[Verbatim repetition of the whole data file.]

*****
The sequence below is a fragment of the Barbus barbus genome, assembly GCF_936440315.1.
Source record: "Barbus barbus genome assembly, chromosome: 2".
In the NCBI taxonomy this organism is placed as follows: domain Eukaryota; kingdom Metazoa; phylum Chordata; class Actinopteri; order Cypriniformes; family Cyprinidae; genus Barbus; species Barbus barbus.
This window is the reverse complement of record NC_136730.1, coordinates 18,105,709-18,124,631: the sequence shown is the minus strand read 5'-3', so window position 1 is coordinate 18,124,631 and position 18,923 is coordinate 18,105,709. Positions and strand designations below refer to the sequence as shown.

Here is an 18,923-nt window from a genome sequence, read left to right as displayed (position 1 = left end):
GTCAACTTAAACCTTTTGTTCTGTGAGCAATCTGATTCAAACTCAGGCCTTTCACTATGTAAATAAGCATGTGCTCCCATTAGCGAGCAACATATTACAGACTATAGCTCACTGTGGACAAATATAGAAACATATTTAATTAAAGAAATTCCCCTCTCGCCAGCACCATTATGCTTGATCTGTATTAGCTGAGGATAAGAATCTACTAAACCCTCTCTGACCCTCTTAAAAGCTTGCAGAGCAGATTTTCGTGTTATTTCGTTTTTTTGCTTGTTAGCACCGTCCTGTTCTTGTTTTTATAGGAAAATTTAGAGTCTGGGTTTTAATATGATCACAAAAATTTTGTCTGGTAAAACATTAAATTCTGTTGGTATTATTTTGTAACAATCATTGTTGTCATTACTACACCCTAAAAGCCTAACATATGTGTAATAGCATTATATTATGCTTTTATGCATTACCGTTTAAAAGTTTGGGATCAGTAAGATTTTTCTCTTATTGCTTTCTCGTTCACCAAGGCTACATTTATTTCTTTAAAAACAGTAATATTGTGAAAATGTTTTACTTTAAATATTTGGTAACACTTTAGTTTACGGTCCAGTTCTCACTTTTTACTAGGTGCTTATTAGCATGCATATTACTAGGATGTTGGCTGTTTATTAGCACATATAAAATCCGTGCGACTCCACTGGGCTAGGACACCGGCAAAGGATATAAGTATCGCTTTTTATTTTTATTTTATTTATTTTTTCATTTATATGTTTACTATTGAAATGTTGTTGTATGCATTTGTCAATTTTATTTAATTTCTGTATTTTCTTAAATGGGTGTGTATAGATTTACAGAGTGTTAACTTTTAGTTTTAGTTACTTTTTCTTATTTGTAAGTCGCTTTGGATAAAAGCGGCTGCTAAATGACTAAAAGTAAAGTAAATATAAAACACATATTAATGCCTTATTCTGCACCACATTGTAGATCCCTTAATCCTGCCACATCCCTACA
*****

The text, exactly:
The sequence below is a fragment of the Barbus barbus genome, assembly GCF_936440315.1.
Source record: "Barbus barbus genome assembly, chromosome: 2".
In the NCBI taxonomy this organism is placed as follows: domain Eukaryota; kingdom Metazoa; phylum Chordata; class Actinopteri; order Cypriniformes; family Cyprinidae; genus Barbus; species Barbus barbus.
This window is the reverse complement of record NC_136730.1, coordinates 18,105,709-18,124,631: the sequence shown is the minus strand read 5'-3', so window position 1 is coordinate 18,124,631 and position 18,923 is coordinate 18,105,709. Positions and strand designations below refer to the sequence as shown.

Here is an 18,923-nt window from a genome sequence, read left to right as displayed (position 1 = left end):
GTCAACTTAAACCTTTTGTTCTGTGAGCAATCTGATTCAAACTCAGGCCTTTCACTATGTAAATAAGCATGTGCTCCCATTAGCGAGCAACATATTACAGACTATAGCTCACTGTGGACAAATATAGAAACATATTTAATTAAAGAAATTCCCCTCTCGCCAGCACCATTATGCTTGATCTGTATTAGCTGAGGATAAGAATCTACTAAACCCTCTCTGACCCTCTTAAAAGCTTGCAGAGCAGATTTTCGTGTTATTTCGTTTTTTTGCTTGTTAGCACCGTCCTGTTCTTGTTTTTATAGGAAAATTTAGAGTCTGGGTTTTAATATGATCACAAAAATTTTGTCTGGTAAAACATTAAATTCTGTTGGTATTATTTTGTAACAATCATTGTTGTCATTACTACACCCTAAAAGCCTAACATATGTGTAATAGCATTATATTATGCTTTTATGCATTACCGTTTAAAAGTTTGGGATCAGTAAGATTTTTCTCTTATTGCTTTCTCGTTCACCAAGGCTACATTTATTTCTTTAAAAACAGTAATATTGTGAAAATGTTTTACTTTAAATATTTGGTAACACTTTAGTTTACGGTCCAGTTCTCACTTTTTACTAGGTGCTTATTAGCATGCATATTACTAGGATGTTGGCTGTTTATTAGCACATATAAAATCCGTGCGACTCCACTGGGCTAGGACACCGGCAAAGGATATAAGTATCGCTTTTTATTTTTATTTTATTTATTTTTTCATTTATATGTTTACTATTGAAATGTTGTTGTATGCATTTGTCAATTTTATTTAATTTCTGTATTTTCTTAAATGGGTGTGTATAGATTTACAGAGTGTTAACTTTTAGTTTTAGTTACTTTTTCTTATTTGTAAGTCGCTTTGGATAAAAGCGGCTGCTAAATGACTAAAAGTAAAGTAAATATAAAACACATATTAATGCCTTATTCTGCACCACATTGTAGATCCCTTAATCCTGCCACATCCCTACA